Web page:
Though researchers have used place to further their understanding of CSA, it is not a central principle of CSA. However, EE scholars have discussed how place might motivate people to become more knowledgeable about the environment, which may lead to changes in disposition and actions. As there are many different definitions among scholars from various disciplines (e.g., geography, EE, and outdoor education) who conduct place research [24], we define place as a space that includes “its physical, biological, ecological, and cultural features” [25] (p. 38). Place-based education has been shown to encourage the use of schoolyards, communities, and local greenspaces, and it aids in fostering students’ connections to nature and their communities [26]. Place-based education also supports environmental awareness [24,27], provides equitable opportunities for students [9], and encourages connectedness to nature [28,29].

1.2. Environmental Literacy

Environmental literacy is similar to scientific literacy in that it promotes knowledge and understanding of environmental concepts, as well as skills and practices associated with the environmental sciences. Yet, as Carter and Simmons observe, “environmental literacy requires knowledge and skills that both build upon and go beyond the environmental sciences” [30] (p. 13). Thus, environmental literacy goes beyond scientific literacy and includes knowledge from other disciplines (such as economics, political science, and history) as well as addresses affective dispositions and behavioral choices [31].
In regard to conceptual understanding and disposition shifts, both formal and informal EE programs have been shown to influence these parameters [32,33,34,35]. Scholars have also researched instructional approaches, such as environmental action research and environmental service learning, to better understand how they aid in youths’ participation in environmental issues and decision making [36,37,38,39,40,41]. Considering identity development from a critically-oriented sociocultural perspective offers a needed lens for researching environmental literacy development. Students’ ability to position themselves and how they are positioned in relation to the subject matter, practices, and cultural norms offers new insights.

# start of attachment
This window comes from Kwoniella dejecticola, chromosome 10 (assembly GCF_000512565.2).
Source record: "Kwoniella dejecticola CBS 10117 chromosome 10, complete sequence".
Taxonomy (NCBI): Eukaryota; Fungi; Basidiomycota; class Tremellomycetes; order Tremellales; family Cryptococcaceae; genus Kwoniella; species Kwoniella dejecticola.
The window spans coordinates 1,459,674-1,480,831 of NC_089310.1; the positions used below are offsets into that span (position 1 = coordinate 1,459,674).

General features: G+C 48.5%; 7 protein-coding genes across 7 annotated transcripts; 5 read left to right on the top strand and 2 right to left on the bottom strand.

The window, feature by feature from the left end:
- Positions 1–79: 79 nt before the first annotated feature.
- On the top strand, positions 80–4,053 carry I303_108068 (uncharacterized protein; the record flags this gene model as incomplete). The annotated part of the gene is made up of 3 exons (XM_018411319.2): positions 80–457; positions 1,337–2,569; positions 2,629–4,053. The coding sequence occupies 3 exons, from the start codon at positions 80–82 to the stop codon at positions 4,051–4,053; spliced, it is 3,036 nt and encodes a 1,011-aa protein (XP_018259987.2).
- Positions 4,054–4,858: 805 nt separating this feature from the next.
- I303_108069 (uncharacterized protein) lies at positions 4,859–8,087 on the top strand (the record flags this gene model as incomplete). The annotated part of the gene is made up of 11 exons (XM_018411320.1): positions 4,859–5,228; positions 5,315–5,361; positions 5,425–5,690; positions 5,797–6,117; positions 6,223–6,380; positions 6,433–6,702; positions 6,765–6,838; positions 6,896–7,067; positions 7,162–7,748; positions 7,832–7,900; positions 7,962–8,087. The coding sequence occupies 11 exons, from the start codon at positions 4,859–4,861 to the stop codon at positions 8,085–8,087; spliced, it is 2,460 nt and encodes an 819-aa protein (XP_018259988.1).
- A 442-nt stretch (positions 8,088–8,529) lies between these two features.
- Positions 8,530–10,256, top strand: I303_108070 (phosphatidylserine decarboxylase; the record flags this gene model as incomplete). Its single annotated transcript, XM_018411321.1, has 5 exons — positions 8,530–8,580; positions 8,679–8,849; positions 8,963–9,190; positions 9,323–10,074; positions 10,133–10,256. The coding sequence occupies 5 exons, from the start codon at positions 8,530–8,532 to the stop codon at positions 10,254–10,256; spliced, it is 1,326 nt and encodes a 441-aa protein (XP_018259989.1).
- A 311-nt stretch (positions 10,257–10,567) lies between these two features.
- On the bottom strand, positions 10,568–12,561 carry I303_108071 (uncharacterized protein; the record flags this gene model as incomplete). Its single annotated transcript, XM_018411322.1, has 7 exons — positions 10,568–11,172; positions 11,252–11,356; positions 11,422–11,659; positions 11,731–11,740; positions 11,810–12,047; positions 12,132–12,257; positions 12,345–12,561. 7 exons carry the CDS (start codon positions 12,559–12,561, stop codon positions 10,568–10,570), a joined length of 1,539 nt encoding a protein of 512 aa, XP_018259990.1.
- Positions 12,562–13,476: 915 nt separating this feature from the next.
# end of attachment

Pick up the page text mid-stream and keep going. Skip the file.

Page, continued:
Furthermore, a critical consciousness of place can lead to further environmental literacy development by helping students learn to recognize environmental destruction and disruption (decolonization) and then applying this newfound awareness to learn to live socially and ecologically responsibly in these places (reinhabitation) [42]. Greenwood develops three questions to consider—“a. What happened here? (historical); b. What is happening here now and in what direction is this place headed? (sociocultural); c. What should happen here? (ethical)” [42] (p. 97)—in order to focus on the historical, sociocultural, and ethical dimensions of the place. The focus on decolonization and reinhabitation allows researchers to address both individual and collective views of place, and it acknowledges that even if individuals bring with them previous experiences, conversations and interactions with others, which influences their attachment and meanings. Thus, a critical consciousness of place should lead to further development of one’s sense of place as one discovers the historical background of place, considers the socioecological aspects of the place, and ponders the ethical dimensions of coming to know the place.

1.3. Theoretical Framework